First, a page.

In Gaza's Kitchens

A New Cookbook Bites Into This Spicy Cuisine

Nate Lavey

By Naomi Zeveloff

Published April 17, 2013, issue of April 19, 2013.

Gazans are used to talking with visitors about the political situation with Israel. But it’s not every day that two writers come knocking with questions about local cuisine.

“Everyone wants to hear about borders, the situation, the blockade,” said Maggie Schmitt, co-author with Laila El-Haddad of the new cookbook, “The Gaza Kitchen.” “We said, ‘No, no. We want to talk about lentils.’”

Video: Nate Lavey

For two months, El-Haddad and Schmitt traveled the densely populated Gaza Strip learning about traditional foods and culinary techniques to create what is likely the first cookbook — and most certainly the first English-language tome — on Gazan home cooking.

“The Gaza Kitchen” is part cookbook and part anthropological study. Zooming in on the lives of every day Palestinians, it argues that diet and cuisine are shaped by Israeli policy. Hamas, meanwhile, is referenced briefly, most notably in a discussion about the merits and drawbacks of the Hamas-led government’s program for agricultural self-sufficiency.

Schmitt, an American writer based in Madrid, first visited Gaza in 2009 on a citizen diplomacy trip shortly after Operation Cast Lead, the Israeli military incursion into Gaza in response to Palestinian rocket fire. She was researching a story on Gazan food and found almost nothing online, save for a magazine article and a few blog posts by El-Haddad, a Palestinian journalist in Maryland who grew up between Saudi Arabia and Gaza. Schmitt made contact with El-Haddad, and the two decided to write a cookbook that would rectify the lack of English-language writing on Gazan cuisine and culture.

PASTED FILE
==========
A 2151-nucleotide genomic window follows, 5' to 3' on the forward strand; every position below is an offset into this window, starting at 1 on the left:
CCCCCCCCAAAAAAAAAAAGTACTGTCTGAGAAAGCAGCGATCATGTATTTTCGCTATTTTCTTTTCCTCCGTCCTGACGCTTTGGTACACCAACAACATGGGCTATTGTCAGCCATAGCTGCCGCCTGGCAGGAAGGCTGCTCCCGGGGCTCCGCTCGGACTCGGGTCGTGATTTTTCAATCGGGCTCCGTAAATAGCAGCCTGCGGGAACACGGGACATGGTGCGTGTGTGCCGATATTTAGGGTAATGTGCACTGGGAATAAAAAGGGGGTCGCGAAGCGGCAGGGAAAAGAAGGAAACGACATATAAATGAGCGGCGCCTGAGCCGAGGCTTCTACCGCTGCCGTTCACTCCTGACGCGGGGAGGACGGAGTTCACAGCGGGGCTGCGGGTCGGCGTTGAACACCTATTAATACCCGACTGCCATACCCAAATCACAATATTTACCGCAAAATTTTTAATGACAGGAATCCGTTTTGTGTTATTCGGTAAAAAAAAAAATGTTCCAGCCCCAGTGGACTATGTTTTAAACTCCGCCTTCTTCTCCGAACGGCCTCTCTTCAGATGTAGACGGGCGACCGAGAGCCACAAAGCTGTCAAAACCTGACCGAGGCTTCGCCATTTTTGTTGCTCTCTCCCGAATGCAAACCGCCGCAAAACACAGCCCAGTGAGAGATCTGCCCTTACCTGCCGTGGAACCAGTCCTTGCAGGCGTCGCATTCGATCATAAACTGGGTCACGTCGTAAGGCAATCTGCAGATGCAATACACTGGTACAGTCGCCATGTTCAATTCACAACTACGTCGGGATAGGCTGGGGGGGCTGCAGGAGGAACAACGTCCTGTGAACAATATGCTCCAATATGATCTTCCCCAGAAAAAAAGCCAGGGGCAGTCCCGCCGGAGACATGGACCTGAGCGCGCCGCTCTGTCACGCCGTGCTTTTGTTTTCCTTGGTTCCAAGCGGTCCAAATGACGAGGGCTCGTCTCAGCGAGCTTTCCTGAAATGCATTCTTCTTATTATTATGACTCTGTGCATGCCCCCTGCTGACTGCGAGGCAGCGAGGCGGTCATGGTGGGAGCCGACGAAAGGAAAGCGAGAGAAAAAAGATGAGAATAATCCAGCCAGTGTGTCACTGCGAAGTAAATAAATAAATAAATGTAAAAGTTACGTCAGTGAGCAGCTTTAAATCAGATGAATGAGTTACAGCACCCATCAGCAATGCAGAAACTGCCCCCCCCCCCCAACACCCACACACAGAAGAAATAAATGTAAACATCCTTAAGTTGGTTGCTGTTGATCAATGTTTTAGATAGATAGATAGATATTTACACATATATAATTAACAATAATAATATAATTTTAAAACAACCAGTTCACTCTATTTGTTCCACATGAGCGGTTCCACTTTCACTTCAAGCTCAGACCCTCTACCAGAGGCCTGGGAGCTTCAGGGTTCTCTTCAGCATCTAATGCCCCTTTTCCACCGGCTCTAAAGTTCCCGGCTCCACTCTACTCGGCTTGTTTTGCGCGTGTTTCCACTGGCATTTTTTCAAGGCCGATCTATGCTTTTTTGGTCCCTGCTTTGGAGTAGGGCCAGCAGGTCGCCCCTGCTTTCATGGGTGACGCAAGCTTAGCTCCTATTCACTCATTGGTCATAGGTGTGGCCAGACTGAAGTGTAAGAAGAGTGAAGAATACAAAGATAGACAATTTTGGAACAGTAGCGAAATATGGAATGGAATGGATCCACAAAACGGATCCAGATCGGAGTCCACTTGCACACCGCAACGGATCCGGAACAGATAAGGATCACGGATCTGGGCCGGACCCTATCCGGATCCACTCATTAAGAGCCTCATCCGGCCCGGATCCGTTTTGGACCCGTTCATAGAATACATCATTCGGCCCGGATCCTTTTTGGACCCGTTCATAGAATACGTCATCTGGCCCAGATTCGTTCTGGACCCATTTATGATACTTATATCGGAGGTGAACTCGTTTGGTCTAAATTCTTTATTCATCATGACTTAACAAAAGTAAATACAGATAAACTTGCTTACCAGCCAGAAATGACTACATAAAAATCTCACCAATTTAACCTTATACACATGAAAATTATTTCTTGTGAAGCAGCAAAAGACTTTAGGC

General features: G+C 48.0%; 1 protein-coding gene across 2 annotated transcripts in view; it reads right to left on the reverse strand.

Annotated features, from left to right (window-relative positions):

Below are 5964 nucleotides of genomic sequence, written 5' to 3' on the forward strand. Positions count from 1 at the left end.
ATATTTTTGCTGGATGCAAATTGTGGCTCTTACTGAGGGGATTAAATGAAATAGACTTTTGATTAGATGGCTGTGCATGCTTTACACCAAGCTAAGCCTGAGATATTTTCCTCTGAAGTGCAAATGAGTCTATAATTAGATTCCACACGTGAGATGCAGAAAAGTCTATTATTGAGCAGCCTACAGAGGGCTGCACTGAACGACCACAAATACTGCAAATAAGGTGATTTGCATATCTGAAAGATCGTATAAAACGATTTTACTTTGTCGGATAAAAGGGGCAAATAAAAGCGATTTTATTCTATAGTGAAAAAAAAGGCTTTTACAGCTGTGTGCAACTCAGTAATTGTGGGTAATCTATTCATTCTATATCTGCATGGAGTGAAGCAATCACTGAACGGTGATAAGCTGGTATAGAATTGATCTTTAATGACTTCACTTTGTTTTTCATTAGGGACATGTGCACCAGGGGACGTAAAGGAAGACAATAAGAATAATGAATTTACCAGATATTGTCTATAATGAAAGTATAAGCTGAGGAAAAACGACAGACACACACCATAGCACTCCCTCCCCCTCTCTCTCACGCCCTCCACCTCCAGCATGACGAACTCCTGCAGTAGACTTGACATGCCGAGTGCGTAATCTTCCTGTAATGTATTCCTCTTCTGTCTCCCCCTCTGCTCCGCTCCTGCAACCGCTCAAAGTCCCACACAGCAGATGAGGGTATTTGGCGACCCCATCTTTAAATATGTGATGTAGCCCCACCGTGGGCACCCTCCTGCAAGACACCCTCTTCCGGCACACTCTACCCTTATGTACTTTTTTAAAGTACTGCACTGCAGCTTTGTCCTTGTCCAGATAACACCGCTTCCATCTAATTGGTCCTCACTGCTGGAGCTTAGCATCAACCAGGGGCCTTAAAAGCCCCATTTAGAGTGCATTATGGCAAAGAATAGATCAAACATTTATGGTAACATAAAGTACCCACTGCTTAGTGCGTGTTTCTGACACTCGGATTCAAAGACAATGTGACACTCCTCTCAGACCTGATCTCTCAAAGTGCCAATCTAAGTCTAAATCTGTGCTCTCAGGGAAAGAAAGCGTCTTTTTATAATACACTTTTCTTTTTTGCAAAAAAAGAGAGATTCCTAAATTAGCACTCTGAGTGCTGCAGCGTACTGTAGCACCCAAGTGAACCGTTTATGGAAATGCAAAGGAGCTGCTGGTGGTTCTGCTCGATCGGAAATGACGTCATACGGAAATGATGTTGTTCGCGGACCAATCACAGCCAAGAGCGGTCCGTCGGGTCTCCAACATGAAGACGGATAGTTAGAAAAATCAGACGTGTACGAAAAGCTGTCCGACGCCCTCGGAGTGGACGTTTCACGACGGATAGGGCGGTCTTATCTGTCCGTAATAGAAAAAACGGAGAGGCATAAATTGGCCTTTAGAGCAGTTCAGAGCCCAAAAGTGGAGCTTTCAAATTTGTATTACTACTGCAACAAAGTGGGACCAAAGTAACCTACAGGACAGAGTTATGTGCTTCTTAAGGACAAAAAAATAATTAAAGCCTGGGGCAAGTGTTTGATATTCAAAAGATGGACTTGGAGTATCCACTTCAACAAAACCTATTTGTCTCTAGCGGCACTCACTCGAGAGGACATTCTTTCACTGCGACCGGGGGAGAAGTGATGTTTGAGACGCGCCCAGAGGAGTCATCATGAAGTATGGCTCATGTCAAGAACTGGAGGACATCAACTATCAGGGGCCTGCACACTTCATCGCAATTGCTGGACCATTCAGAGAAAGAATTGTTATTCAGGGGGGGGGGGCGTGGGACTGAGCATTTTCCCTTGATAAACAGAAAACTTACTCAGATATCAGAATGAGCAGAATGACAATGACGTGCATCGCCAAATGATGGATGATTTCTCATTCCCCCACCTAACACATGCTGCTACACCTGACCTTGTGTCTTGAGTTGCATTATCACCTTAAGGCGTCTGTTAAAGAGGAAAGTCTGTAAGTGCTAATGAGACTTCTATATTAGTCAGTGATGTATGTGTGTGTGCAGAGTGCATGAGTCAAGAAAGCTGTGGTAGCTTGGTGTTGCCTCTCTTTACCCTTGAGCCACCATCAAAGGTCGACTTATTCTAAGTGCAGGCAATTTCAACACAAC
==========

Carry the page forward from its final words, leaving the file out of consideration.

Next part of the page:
In June 2010, they met in person in Gaza. El Haddad’s parents, who live in Gaza City, helped the pair get in touch with dozens of Gaza’s renowned home cooks. “The Gaza Kitchen” introduces readers to 89-year-old Um Ibrahim, who shares a recipe for fermented wheat stew and talks about her family’s displacement during the 1948 war. Readers also meet Um Hana, a talented home chef who hid with her husband, his second wife and their numerous children in a storeroom for 22 days during Cast Lead. But not all the stories are about suffering: “The Gaza Kitchen” includes a sidebar on the Zeitun Women’s Cooperative, which creates pre-cooked meals for families in Gaza City and earns its members a living in the process.

Though Gaza is a scant 25 miles long, its traditional cuisine is richly varied and distinct in the region; the book includes recipes for dagga, Gaza’s classic hot tomato salad, shorabit frikah, green wheat soup, maqlouba, upside-down casserole and sanayit hulba, fenugreek olive oil cake. Many dishes feature a savory-sweet spice blend made with nutmeg, ground red pepper, cinnamon and other seasonings called ibharat qidar, which reflects Gazan’s position between southern Arabia and the Mediterranean on an ancient spice route. Unlike Palestinian food in the West Bank — and most cuisines in the Levant — Gazan food is very spicy. It also rivals Greek cookery in its prolific use of dill seed and dill weed.

What and how Gazans cook has been influenced by the conflict with Israel. According to the book, the strip’s iconic red tahini — made by roasting sesame seeds — has all but disappeared from Gaza kitchens since Israel began flooding the local food market with inexpensive white tahini. Refugees in Gaza have incorporated food rations from the United Nations Refugee and Works Agency, such as powdered milk, into their cooking. And the avocado, introduced to Gaza by Israeli settlers in the 1980s, is now a favorite ingredient.



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